Princeton Slavic Collections
Princeton University Library holds the seventh largest collections of Slavic, East European and Eurasian materials in the United States — the fifth largest in the Northeast. These collections include many rare and unique materials, a selection of which are remotely accessible to interested researchers through the Library’s digital portals. Princeton’s most intensive collecting foci in Slavic are Russian and Soviet literature; performing arts in Russia and the Soviet Union; Russian and Soviet visual culture; political, social, and intellectual history of Eastern Europe, Russia, and the other territories of the former Soviet Union, including the history of science and pseudoscience; Soviet illustrated periodicals; and contemporary politics and society.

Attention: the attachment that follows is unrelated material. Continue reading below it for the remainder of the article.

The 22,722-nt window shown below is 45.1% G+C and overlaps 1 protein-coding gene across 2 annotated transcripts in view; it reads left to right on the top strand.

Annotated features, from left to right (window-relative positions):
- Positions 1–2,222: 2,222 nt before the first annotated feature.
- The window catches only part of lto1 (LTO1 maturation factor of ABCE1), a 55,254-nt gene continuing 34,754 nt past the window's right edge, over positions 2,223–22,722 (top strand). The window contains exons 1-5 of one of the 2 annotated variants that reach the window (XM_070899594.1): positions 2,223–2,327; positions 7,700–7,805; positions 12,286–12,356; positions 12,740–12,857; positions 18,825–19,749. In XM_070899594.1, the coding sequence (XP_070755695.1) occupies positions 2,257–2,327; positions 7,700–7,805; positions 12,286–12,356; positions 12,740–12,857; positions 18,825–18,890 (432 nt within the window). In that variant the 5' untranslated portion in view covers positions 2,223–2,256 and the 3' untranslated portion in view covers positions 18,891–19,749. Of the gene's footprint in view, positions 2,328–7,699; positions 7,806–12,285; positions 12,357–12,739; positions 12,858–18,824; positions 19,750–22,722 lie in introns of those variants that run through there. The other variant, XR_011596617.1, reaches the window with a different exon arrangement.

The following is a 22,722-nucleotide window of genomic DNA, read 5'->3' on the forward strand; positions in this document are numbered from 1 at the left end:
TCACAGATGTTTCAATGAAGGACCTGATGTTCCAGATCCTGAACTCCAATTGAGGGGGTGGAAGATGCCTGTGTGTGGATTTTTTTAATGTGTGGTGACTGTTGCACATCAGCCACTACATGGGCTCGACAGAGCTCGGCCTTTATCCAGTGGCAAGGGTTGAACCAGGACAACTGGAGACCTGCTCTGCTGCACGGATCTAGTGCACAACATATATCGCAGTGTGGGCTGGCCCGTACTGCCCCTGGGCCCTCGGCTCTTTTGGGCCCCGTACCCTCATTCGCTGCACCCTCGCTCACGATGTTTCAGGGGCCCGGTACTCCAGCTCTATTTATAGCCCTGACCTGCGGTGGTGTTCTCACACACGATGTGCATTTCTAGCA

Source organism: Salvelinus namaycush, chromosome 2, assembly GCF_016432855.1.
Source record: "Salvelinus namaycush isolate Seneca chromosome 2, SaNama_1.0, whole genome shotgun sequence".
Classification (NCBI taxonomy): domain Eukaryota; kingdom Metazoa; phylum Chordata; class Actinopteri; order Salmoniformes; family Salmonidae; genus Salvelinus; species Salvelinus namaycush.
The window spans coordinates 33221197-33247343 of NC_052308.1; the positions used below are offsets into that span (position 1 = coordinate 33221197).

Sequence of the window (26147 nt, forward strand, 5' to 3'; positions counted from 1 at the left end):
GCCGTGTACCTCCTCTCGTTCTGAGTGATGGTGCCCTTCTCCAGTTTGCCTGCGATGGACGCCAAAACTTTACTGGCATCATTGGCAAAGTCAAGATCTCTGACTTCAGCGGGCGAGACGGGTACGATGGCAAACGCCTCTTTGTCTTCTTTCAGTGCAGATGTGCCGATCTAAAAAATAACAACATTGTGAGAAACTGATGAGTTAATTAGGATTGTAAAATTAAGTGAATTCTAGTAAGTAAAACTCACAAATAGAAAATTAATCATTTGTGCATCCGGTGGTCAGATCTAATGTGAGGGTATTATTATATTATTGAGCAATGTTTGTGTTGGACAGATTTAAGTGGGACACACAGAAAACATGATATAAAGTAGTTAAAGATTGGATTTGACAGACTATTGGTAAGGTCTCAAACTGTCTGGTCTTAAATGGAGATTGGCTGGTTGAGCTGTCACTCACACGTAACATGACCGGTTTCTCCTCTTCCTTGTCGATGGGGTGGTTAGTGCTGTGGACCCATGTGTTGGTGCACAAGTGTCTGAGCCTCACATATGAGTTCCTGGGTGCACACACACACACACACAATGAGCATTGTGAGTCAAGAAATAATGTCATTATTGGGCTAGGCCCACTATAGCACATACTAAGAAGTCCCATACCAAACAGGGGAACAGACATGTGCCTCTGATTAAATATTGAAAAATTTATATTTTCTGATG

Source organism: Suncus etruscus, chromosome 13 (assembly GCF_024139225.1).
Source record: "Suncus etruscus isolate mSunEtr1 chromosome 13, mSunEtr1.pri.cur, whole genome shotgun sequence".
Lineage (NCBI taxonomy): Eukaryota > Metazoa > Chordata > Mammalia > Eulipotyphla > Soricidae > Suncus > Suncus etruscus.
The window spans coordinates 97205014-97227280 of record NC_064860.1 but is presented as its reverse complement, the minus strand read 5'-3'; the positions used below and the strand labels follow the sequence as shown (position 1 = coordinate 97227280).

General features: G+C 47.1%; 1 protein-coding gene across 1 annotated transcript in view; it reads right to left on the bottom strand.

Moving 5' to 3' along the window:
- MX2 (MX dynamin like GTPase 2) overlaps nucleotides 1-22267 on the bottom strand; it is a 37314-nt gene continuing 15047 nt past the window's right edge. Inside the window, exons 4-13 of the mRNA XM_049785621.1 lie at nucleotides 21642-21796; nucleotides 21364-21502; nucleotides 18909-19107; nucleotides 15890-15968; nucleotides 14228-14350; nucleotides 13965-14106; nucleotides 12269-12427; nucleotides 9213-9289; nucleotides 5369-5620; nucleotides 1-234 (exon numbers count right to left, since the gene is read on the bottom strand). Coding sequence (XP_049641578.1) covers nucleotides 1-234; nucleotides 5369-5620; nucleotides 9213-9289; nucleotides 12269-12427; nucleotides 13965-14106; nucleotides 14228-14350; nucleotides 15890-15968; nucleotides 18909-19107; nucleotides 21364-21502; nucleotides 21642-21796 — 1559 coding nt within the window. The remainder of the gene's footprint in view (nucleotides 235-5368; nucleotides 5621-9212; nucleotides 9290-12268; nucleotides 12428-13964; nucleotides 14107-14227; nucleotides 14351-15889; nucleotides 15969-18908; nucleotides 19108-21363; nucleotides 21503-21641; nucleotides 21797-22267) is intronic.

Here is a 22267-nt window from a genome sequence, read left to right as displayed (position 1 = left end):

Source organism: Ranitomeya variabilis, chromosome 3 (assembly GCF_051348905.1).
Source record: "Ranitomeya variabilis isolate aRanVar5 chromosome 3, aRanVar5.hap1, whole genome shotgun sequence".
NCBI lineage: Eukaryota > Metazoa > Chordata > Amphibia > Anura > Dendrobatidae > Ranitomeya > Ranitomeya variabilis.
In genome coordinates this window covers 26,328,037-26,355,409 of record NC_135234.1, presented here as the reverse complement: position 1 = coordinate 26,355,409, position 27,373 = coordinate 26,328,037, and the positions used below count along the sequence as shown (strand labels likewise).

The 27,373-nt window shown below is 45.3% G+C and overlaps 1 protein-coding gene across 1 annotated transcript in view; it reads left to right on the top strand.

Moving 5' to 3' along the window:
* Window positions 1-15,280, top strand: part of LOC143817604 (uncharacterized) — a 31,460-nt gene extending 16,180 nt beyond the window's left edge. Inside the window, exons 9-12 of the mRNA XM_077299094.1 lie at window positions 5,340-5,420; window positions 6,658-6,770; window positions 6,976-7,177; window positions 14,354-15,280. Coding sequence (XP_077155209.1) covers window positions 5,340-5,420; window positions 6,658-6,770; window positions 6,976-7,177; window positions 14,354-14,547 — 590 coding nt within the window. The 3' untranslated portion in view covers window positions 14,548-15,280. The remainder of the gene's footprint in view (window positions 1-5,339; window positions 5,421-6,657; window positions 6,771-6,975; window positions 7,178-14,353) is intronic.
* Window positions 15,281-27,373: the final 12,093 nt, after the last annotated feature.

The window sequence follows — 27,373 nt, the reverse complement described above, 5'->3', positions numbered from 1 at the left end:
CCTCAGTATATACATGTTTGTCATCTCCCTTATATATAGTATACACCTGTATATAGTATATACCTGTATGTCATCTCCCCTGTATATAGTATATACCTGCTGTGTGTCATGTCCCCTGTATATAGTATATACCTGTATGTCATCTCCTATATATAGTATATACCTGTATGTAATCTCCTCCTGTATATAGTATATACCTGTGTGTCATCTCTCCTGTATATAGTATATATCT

Among the collections’ brightest gems now made freely accessible via digitization are the papers of Russian poet Osip Mandel’shtam, annotated volumes of Russian poetry from the library of Vladimir Nabokov (including the working copy of Eugene Onegin he used when preparing his famous translation), and selections from the Cotsen Children’s Library’s holdings of Soviet-era children’s books.
Other components of the collections include a collection of Stagnation and Perestroika-era posters, and ephemera related to Moscow mayoral politics, and the ongoing Ukraine crisis.